Evacuation is generally only considered as a last resort, but is more common than many people think. Evacuation may last a relative short period of time or be of a longer duration; during this time you will have no access to your home or workplace
If told to evacuate, follow instructions from the emergency services.
What can you do now?
- find out the emergency procedures for your workplace and for your children at school.
- arrange how your family will stay in contact in the event of an emergency.
- plan a place to meet in the event of an incident.
- ask a friend outside the area to be a checkpoint that all members can contact to say they are safe.
- know how to tune into your local radio station.
- put together an emergency grab bag.
If told to evacuate:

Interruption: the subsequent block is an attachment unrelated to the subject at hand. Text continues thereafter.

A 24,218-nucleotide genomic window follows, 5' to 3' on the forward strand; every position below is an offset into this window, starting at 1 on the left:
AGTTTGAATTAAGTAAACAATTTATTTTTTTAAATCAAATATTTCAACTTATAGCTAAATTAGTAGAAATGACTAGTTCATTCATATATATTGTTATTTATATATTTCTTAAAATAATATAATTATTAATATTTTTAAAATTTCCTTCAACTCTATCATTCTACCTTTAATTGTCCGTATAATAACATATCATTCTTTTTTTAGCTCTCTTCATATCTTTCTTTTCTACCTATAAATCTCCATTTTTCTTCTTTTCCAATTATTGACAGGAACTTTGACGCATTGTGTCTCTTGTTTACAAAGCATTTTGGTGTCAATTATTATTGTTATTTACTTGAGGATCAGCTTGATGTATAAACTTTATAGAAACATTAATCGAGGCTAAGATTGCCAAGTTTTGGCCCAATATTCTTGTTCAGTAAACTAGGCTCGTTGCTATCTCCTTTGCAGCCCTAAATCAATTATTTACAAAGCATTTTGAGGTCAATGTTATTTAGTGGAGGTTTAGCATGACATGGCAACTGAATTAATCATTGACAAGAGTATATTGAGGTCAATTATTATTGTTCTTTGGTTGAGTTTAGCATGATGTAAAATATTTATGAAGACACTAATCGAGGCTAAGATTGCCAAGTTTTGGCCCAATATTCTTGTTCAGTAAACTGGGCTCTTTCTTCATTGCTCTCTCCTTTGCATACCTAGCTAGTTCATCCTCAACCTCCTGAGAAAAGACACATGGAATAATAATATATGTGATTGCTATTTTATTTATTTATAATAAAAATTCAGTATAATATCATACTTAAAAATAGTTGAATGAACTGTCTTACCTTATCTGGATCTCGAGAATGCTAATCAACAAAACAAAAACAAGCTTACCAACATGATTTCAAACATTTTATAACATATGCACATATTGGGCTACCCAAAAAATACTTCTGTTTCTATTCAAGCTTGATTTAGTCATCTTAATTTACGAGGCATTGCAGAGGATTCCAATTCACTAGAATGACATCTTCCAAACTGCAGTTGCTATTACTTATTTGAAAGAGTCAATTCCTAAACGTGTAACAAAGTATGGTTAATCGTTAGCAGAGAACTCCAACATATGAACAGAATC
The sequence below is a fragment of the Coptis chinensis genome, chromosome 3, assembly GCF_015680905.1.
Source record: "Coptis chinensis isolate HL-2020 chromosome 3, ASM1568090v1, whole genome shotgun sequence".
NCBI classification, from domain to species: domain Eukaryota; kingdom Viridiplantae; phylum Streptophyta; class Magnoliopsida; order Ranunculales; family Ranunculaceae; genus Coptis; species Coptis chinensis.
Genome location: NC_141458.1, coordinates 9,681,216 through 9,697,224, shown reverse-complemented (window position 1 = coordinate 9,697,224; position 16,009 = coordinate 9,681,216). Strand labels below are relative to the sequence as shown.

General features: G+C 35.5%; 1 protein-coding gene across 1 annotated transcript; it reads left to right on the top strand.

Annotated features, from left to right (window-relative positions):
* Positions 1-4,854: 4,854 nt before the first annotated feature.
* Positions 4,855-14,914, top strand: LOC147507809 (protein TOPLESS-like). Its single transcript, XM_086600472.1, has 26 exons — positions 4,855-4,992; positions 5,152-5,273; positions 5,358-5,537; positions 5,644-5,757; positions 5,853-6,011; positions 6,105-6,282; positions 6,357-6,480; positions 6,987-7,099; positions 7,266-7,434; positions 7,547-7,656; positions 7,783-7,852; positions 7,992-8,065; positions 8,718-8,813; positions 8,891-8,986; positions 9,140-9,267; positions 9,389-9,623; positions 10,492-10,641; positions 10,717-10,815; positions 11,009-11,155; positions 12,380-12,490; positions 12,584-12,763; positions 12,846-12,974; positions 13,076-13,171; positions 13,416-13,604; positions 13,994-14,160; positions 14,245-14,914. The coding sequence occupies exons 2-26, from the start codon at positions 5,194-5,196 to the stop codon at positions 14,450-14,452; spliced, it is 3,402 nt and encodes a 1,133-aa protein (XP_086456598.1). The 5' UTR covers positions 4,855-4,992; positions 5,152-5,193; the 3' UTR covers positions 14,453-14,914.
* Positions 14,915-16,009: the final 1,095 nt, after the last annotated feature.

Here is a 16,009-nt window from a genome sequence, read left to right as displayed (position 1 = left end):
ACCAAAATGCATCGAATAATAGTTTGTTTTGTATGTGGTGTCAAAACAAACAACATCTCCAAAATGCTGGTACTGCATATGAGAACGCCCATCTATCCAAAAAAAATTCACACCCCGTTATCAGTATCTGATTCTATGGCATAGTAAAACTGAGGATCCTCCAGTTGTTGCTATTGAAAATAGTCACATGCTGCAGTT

- Do not enter restricted areas or closed roads.
- Check neighbours to ensure they know what is happening, or to see if they need help.
- Gather family members and prepare to leave your home.
- Get pets ready for evacuation - Care of animals and pets in an emergency.
- Take any prescribed medicines with you.
- Know how to turn off electricity, gas and water supplies.
- Close and lock doors and windows.
- Don't return home unless told you can.
- Ensure you have an emergency grab bag:
Preparing your Emergency Grab Bag
Your emergency grab bag should contain information and items that may help during an emergency. It should be small enough for anyone to carry and be kept in a safe place where everyone in your house can find it.
- a wind up or battery powered radio and torch
- spare batteries
- first aid kit
- details of prescription medication
- spare glasses or contact lenses
- a list of useful telephone numbers (do not rely on your mobile phone address book)
- mobile phone charger
- spare keys for your house and car
- important documents, including copies of personal identification and insurance details
- notebook and pencil
- something to occupy the children
- something to drink (bottled water)
- anything else? (sweets or chocolate always help!)